The strengths of the personal computer is breadth of applications, backup capabilities, Internet connectivity and storage capacity. Screen size lies between the cell phone and the plasma TV. The laptop or notebook version provides mobility but again limited battery life is an issue. The increasing availability of WiFi hot spots addresses the issue of the accessibility to the Internet while on the move. One can easily see the growing need for a system to manage the sheer quantity of diverse types of content. This is a strength of the PC.

The Tipping Point for these platforms is availability of content. When Apple introduced its Video iPod in October the technology promise was obvious but the initial content was limited to past episodes of 5 TV shows including popular Lost and Desperate Housewives, some Pixar short films, music videos and home movies. Vendors of the various platforms are rushing to form alliances with content providers.

Both Google and Yahoo are also getting into the content game with online stores. For example Video Google is an open online video marketplace, where you can search for, watch and even buy an ever-growing collection of TV shows, movies, music videos, documentaries, personal productions and more. You can purchase or rent premium content at the Google Video store. Cable companies are beginning to offer VoD, Video on Demand, as a premium service.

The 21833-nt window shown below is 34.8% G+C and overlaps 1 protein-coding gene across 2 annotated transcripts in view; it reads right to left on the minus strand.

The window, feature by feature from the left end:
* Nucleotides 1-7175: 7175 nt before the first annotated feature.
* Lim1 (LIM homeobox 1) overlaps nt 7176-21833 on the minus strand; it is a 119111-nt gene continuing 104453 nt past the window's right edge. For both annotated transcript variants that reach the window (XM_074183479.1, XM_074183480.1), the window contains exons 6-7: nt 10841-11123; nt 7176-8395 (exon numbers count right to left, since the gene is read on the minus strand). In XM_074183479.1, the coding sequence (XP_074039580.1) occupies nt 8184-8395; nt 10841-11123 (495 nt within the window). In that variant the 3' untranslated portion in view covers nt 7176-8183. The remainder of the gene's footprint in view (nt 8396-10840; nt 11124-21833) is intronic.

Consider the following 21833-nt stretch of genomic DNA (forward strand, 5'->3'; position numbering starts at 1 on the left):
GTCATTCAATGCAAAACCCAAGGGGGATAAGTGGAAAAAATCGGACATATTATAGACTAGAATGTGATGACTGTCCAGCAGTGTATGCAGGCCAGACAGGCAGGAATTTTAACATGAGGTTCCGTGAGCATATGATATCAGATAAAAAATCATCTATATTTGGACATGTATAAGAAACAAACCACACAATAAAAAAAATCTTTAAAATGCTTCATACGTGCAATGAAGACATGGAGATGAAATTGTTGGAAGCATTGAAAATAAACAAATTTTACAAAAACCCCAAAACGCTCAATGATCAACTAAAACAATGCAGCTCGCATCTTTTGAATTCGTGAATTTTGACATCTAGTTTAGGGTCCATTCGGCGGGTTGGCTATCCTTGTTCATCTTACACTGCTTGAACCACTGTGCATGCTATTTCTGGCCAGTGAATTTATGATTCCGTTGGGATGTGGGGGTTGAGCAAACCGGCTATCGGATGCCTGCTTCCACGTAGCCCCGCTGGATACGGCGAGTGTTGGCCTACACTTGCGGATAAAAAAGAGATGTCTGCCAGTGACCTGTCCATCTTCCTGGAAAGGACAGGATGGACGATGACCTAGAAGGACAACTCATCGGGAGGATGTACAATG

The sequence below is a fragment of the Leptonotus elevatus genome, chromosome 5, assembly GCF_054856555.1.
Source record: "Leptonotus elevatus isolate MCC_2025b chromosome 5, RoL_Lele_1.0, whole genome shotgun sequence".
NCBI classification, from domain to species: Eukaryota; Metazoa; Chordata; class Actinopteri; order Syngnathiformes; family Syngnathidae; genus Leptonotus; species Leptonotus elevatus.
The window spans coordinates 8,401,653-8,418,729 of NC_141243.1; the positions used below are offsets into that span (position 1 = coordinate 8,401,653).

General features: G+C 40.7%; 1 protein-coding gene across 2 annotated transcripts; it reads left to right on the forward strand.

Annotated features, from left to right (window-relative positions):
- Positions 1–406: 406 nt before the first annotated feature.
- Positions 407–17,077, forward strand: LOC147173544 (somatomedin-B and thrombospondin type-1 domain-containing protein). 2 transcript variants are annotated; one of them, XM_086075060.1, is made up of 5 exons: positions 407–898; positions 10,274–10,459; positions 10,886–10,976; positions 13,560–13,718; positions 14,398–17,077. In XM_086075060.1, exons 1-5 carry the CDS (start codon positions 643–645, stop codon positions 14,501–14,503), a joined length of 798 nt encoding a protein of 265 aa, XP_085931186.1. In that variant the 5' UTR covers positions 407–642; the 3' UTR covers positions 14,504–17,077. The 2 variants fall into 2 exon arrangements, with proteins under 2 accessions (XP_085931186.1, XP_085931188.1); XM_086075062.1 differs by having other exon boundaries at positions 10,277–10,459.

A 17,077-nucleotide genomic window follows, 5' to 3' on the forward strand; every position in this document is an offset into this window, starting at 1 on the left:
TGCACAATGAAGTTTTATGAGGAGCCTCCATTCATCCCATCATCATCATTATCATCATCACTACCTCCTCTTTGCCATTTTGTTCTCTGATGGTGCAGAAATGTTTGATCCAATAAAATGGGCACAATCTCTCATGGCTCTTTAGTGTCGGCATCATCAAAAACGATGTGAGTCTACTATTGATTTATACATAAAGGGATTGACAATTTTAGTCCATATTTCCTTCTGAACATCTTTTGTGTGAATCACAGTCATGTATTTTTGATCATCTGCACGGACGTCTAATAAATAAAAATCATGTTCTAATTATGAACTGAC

Consumer electronics has become the major driver for semiconductor firms. Look at the phenomenal success of the Apple iPod. Demand for consumer electronics is heaviest from young people who have grown up with these various technologies. Product lifetimes are shrinking. Competition across and within these platforms will drive down consumer prices and therefore drive down component costs. For example, cell phones retail for $200 to $ 600 dollars. Carriers offer ~$150 discount to lure new customers and entice existing customers to renew contracts. There are two versions of Xbox, the Xbox 360 Core System lists for $299 while the premium edition lists at $399. The various versions of iPod range from $100 for the low end shuffle to $400 for the high end video version

The consumer electronics business is becoming more like the old safety razor business where you give away or discount the razor and make money on the blades. Over time households will buy more units and look for systems with boarder range of capabilities. They will be very interested in mobile systems with increased battery life to support anywhere and anytime use. They have already evidenced a willingness to pay for content and premium services.